** Though the Medic himself is considered useful in any level of play, a specific case of this is the Quick-Fix medigun. It has a significantly buffed heal and charge rate over the standard medigun, at the cost of an Ubercharge that provides further-enhanced healing rather than invincibility, and lessened overheal. In casual play, you're likely to be the only Medic on your team, so you'll probably be focusing on keeping everyone on their feet rather than buffing up specific players, meaning that the overheal isn't a big deal, and your survivability is pretty low, so a frequent but weak Uber is a better option than a powerful one that you'll die before you can ever pull off. In a coordinated team, though, there'll probably be at least two medics and the team itself is probably better at staying alive rather than charging to their deaths, so the workload is a lot lower and they can afford to pocket, and they can rely on their team or their own skills to protect themselves, meaning the game-changing Ubercharge becomes quite feasible. This makes the stock Medigun preferable.
** Spies also fall victim to this trope, as it's tough to use their one-hit kill when the enemy is competent enough to check behind them regularly; the only reason they're useful in comp play at all is because nobody expects you to use a Spy. This is especially true in Highlander matches, where each team has one of each unit: while most units are at least somewhat useful within their niche, the Spy not only has to deal with the near-impossibility of backstabs, but the fact that there's always an enemy Pyro on the field.
*** That being said, all of the classes can very easily fulfill its designated role in the CompetitiveBalance, even when taking player skill into account. For example, in high-level play such as the aforementioned Highlander format, it is extremely unlikely to see Pyros and Spies racking up lots of points, since their deathmatch capabilities are extremely low and they tend to be eaten alive by the other classes in a straight-up one-on-one fight. However, they can still contribute vastly to their teams in their own way; Pyros can airblast players away from key objectives as well as force a (however temporary) retreat by setting enemies alight. Spies will not generally outlive their victims in any well-organised and communicating team, since a kill will typically follow-up with the enemy team turning around and massacring the Spy, but who and when the Spy kills can be absolutely game-changing. Killing an enemy Medic with a full Ubercharge, for instance, can result in that Spy's team emerging victorious, even if the Spy had to die to make the kill.
** All in all, practically every class in ''VideoGame/TeamFortress2'' has some level of SkillGate attached to them, primarily because all the classes have a surprising amount of depth to them which can only be fully utilised via experience. For beginners (or players who have no intention of improving), each class seems to have a very simple role which can be fulfilled quite simply. However, in the more competitive circles, playing in this style is utterly predictable and makes newcomers easy pickings for veterans. Mastering advanced mechanics (or even learning to utilise simple ones in less predictable ways) such as the RocketJump and DoubleJump, as well as learning the effectiveness and weaknesses of different loadouts, is essential in order to even have a chance at competing.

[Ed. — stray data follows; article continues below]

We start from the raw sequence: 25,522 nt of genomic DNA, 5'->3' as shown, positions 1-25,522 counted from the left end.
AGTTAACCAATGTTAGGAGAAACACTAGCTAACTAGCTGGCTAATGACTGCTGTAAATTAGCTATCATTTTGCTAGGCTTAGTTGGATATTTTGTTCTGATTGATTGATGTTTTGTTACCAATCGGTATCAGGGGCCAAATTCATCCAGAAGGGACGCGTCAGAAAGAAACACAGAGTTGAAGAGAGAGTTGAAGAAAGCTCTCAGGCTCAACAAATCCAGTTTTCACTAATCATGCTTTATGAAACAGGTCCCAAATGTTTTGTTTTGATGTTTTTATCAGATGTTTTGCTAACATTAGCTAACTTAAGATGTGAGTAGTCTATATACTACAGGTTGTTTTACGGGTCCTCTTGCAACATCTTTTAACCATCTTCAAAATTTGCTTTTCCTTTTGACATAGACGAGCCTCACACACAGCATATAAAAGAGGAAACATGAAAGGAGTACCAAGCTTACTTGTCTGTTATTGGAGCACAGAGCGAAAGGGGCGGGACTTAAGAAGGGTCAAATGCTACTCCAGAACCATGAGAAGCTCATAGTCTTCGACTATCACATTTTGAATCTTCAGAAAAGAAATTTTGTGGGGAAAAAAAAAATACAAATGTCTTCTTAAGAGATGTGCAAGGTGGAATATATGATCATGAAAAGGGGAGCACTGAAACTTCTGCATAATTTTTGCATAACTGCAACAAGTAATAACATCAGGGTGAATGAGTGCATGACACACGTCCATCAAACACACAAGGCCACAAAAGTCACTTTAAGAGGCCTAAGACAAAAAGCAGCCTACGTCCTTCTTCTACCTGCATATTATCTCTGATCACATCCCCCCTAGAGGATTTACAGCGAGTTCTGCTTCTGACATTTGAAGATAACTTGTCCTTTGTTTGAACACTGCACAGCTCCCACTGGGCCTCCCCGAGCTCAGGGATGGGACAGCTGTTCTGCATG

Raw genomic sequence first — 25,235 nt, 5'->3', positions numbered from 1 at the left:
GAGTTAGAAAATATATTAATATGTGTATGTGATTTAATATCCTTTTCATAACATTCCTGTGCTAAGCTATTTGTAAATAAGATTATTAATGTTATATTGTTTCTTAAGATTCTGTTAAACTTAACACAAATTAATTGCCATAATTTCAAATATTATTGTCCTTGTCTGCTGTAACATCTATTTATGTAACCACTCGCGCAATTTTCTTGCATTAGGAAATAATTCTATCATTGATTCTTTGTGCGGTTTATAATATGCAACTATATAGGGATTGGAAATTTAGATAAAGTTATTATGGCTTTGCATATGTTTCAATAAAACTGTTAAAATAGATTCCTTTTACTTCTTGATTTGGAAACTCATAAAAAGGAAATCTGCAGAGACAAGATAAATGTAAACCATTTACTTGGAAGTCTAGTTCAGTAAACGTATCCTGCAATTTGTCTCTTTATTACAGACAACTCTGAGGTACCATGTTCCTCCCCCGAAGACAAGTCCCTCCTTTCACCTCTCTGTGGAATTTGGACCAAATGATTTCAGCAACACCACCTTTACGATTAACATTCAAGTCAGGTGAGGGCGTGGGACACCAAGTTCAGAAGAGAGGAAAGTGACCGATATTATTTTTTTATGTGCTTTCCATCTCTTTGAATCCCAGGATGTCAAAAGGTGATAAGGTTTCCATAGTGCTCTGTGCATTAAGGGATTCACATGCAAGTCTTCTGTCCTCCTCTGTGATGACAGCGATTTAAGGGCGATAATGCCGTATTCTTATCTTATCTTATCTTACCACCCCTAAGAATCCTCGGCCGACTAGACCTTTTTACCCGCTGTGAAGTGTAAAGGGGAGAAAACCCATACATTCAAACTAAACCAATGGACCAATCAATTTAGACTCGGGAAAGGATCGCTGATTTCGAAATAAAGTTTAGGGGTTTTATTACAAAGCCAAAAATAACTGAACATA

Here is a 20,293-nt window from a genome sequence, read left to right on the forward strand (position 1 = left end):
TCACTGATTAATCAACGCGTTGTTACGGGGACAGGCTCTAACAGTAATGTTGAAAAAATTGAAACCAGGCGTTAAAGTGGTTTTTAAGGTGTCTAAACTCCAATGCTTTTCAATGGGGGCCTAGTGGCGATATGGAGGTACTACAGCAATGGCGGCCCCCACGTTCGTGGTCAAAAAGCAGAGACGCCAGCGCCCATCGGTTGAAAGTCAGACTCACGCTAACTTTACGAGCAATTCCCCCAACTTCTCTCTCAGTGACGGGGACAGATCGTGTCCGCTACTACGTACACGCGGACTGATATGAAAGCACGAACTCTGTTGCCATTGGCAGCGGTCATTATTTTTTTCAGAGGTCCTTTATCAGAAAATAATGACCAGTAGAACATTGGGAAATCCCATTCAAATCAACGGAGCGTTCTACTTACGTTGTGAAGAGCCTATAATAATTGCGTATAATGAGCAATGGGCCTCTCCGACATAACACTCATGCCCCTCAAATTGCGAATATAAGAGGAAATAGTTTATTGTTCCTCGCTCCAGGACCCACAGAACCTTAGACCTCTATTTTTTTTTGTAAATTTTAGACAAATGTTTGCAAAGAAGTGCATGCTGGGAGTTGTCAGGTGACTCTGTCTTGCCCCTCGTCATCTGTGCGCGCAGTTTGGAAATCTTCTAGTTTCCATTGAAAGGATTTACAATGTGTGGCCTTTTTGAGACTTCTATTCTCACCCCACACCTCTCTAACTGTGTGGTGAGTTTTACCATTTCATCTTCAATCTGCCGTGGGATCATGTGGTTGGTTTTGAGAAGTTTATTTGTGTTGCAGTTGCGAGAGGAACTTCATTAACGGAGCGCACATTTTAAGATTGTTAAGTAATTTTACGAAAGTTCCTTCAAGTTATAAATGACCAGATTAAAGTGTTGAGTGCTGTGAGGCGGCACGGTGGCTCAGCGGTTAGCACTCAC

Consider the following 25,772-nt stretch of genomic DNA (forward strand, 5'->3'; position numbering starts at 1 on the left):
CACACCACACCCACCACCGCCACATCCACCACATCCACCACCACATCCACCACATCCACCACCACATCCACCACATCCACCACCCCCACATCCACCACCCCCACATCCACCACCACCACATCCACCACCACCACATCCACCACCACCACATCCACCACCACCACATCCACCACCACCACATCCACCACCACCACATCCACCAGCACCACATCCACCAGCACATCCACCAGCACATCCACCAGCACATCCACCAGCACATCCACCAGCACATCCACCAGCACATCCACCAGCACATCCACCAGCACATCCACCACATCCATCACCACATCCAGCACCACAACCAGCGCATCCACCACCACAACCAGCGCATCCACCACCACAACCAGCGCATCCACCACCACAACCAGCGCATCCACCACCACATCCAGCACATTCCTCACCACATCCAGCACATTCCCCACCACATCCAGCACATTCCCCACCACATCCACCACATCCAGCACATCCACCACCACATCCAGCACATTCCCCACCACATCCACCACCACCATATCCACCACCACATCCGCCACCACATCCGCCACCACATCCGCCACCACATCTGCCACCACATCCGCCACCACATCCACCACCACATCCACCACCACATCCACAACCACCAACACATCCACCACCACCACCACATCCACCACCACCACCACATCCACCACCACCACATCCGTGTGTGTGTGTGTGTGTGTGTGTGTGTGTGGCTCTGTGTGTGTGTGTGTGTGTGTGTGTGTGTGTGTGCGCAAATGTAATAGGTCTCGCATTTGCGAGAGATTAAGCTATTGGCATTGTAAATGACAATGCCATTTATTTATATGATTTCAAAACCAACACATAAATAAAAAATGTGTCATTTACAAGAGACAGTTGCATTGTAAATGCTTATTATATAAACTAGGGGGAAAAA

* In ''VideoGame/{{Paladins}}'', each class has one permanently unlocked champion that is easy for beginners to use and learn how to play that class. There's Fernando for Front Line, Pip for Support, Viktor and Cassie for Damage, and Skye for Flank.
** Fernando has very high health and a strong forward-facing shield to protect himself and allies from damage. His default legendary card Aegis gives his shield infinite duration and significantly reduces its cooldown, encouraging players to shield as much as possible. While his flamethrower has a short range, he can fire long-range fireballs and has a quick dash to move quickly. To top it all off, his ultimate briefly makes him and nearby allies unkillable, protecting them from certain death.
** Pip is a jack-of-all-trades that leans towards healing and support. His potion launcher does good damage and can slow enemies, his healing potion does moderate ranged healing, and his jump-dash ability gives him enough mobility to flank. His default legendary card Mega Potion doubles his healing, encouraging players to favor healing allies. Pip can turn a fight around with his ultimate, which turns enemies into weak, harmless chickens.
** Viktor plays like a traditional FPS character, with an assault rifle, grenades, and a running sprint. His default legendary card Gunnery grants bonus damage while aiming down the sights, encouraging players to focus and aim. If he needs more power, his ultimate calls down an artillery barrage. He's very good for beginners of the FPS genre, though his basic skills can remain potent as one advances further into the game.
** Cassie is a precision champion whose semi-automatic crossbow and abilities reward precise shots. She's quite agile with her dodge roll and her legendary card Exaction gives next shot bonus damage after a roll. Using her ultimate, she can reveal enemy positions to her team, making her good for scouting.